New trustees sworn in and seated on Meeker board

New trustees Pat Turner and Scott Nielson, along with incumbents Scott Creecy and Regas Halandras, were sworn in to office Tuesday by Town Clerk Lisa Cook. It will be Halandras’ final term as mayor. Niki Turner New trustees Pat Turner and Scott Nielson, along with incumbents Scott Creecy and Regas Halandras, were sworn in to office Tuesday by Town Clerk Lisa Cook. It will be Halandras’ final term as mayor. Niki Turner Photo

MEEKER | Meeker’s trustees discussed the way a bid for a trail project—for which the Town of Meeker is investing $10,000—was handled by the recreation district board.

“I would like to look at how they wrote their bid, just to use it as an example. I think it would help us with some of our big bids,” said Travis Day, who will now serve as mayor pro temp.

The bid award, made to an out-of-state firm, also reignited an ongoing discussion about local preference for bidders.

“If we have an opportunity we should speak for our local business people, and unless someone can prove to me that the local bidders are completely inadequate, then leverage should be given them in every opportunity,” said Trustee Wendy Gutierrez.

Outgoing trustee Danny Conrado, who has served eight years as a town trustee, said he was surprised by comments made that board members felt intimidated by the presence of a bidder at a meeting. “At our meetings, and at county commissioner meetings, the contractors are there to find out where they stand. I understand the rationale made afterward about how the bid was awarded, but if you don’t give the criteria ahead of time, you’re wasting your time and the contractor’s time.”

Town Attorney Melody Massih suggested revisiting the topic of local preference in a workshop setting.

After 10 years and 8 years, respectively, on Meeker’s Board of Trustees, Tuesday was the final meeting for Rodney Gerloff and Danny Conrado.
Niki Turner Photo

Conrado and Rod Gerloff, the other outgoing trustee, with 10 years of service on the board, expressed gratitude to the town staff and to the community for the opportunity to serve.

“There is no better place than the grassroots of government to be able to make a difference,” Gerloff said, urging the new trustees to, “Keep the people in mind and remember this is the people’s chamber.”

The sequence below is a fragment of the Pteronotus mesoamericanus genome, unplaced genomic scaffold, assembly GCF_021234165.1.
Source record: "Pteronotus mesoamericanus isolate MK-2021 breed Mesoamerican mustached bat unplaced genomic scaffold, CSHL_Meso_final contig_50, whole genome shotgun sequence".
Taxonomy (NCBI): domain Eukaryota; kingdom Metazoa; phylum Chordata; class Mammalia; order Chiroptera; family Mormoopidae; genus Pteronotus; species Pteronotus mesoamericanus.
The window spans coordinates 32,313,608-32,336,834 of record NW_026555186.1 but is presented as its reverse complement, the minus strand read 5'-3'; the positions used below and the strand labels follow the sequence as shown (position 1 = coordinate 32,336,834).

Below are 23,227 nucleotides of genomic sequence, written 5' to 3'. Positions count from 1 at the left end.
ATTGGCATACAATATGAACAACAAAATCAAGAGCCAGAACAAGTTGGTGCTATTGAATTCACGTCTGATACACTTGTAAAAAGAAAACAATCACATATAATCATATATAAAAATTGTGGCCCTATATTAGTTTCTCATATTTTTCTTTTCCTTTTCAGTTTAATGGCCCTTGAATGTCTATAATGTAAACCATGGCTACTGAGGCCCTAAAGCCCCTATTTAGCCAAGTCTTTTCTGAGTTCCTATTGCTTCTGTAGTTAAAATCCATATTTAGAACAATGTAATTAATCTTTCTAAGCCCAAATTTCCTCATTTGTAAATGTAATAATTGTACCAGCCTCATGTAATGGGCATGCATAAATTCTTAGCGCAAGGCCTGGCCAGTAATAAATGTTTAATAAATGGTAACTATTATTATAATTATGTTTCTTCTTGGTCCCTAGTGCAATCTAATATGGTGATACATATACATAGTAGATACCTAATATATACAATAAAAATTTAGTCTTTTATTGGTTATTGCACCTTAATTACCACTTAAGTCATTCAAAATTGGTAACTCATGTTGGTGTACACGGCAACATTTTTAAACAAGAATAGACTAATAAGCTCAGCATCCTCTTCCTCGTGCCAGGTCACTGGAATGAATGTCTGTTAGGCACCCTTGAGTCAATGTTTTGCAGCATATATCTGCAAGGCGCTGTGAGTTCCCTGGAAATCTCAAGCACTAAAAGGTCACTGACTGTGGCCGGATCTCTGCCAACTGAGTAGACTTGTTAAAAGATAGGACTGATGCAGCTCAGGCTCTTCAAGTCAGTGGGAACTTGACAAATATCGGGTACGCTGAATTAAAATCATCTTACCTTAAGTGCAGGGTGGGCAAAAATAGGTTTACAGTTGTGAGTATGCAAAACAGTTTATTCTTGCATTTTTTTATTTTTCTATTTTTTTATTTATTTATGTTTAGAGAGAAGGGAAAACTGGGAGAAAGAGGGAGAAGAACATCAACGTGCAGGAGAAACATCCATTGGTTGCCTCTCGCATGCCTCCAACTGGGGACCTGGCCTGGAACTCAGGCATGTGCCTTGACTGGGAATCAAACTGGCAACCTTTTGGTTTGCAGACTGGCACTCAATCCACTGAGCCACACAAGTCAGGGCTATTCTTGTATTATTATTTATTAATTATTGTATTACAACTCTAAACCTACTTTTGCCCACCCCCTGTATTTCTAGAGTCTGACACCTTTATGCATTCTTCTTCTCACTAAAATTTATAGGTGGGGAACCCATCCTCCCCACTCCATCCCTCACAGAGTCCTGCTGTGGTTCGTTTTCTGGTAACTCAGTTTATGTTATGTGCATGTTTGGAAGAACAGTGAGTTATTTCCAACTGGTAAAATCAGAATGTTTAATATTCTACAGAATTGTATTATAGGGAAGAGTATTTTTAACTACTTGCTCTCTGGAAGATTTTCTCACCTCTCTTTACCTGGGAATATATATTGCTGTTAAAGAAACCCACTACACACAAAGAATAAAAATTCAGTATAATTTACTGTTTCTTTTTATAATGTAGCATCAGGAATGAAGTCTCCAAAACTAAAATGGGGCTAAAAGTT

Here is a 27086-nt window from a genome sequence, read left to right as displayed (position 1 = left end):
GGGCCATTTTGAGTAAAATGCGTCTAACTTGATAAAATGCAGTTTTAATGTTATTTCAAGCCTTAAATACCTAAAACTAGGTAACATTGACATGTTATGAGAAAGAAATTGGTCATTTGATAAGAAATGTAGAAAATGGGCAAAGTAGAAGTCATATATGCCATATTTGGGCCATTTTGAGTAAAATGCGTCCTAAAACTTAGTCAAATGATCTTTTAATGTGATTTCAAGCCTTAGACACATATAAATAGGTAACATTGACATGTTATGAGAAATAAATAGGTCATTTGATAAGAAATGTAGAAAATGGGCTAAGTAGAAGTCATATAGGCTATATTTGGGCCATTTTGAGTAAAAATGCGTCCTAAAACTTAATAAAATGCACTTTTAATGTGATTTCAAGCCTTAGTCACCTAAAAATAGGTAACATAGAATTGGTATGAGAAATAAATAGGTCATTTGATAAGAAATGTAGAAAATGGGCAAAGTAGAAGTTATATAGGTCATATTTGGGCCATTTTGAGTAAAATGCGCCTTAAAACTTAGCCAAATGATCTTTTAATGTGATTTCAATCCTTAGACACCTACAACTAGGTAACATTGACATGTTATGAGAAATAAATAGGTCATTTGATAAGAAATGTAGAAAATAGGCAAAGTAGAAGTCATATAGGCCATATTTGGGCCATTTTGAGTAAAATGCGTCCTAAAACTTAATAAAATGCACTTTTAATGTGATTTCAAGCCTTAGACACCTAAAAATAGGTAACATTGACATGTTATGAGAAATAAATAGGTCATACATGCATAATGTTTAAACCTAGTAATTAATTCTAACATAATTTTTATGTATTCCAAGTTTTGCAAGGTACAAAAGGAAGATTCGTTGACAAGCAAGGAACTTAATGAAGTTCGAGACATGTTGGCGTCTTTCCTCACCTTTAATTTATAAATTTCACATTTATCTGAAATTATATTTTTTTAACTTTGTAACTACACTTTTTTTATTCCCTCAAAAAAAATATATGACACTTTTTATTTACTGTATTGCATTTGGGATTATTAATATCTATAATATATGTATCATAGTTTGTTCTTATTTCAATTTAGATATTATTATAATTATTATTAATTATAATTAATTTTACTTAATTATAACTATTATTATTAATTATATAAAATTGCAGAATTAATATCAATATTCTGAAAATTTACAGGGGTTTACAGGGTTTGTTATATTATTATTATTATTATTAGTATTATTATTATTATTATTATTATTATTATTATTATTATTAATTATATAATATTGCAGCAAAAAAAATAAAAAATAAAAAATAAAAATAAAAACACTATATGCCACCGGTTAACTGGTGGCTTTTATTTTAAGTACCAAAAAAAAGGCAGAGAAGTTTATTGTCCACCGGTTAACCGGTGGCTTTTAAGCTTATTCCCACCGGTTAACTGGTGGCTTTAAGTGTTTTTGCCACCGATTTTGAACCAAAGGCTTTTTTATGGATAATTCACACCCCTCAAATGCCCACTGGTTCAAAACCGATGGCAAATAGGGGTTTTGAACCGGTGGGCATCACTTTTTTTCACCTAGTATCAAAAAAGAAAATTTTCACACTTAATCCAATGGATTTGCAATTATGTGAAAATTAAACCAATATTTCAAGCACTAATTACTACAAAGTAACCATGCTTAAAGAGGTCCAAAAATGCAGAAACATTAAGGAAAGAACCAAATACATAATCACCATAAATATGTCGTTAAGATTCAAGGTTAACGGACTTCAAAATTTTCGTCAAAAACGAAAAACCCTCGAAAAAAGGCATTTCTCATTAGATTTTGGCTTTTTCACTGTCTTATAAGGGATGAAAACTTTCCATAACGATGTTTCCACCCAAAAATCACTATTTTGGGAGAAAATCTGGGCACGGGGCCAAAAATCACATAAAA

New trustees Scott Nielson and Pat Turner were sworn in and seated along with with incumbent Scott Creecy and Mayor Regas Halandras.

Following staff updates, the new board returned to discussion about code enforcement and abatement procedures.

In areas of town where vehicles are being stored in public rights-of-way (dead ends, etc.), signs will be installed within the next month, and letters will be sent to every household notifying them of the code requirements.

Massih outlined proper procedure for addressing dangerous properties, and said the town has several options for dealing with delinquent property owners, including causing the property to be sold and demolished.

The first steps will be to contact those owners again, some of whom are out of state and will have to be personally served by the sheriff’s office in their counties because they have not been responsive to certified mail.

In other business the board:

Heard an update from the Main Street: 45 group about current and future projects.

– Approved spending $1,000 on steel lids to cover the planters around town during the winter months to keep them from being filled with trash. FFA students at the high school do the planting, and rec district employees water and maintain the planters during the summer months.

– Elam Construction was pronounced the low bidder for the paving project on Sixth, Eighth and 10th streets for the amount of $565,795.

– Agreed to schedule 7 p.m. workshops on the fourth Tuesday of each month.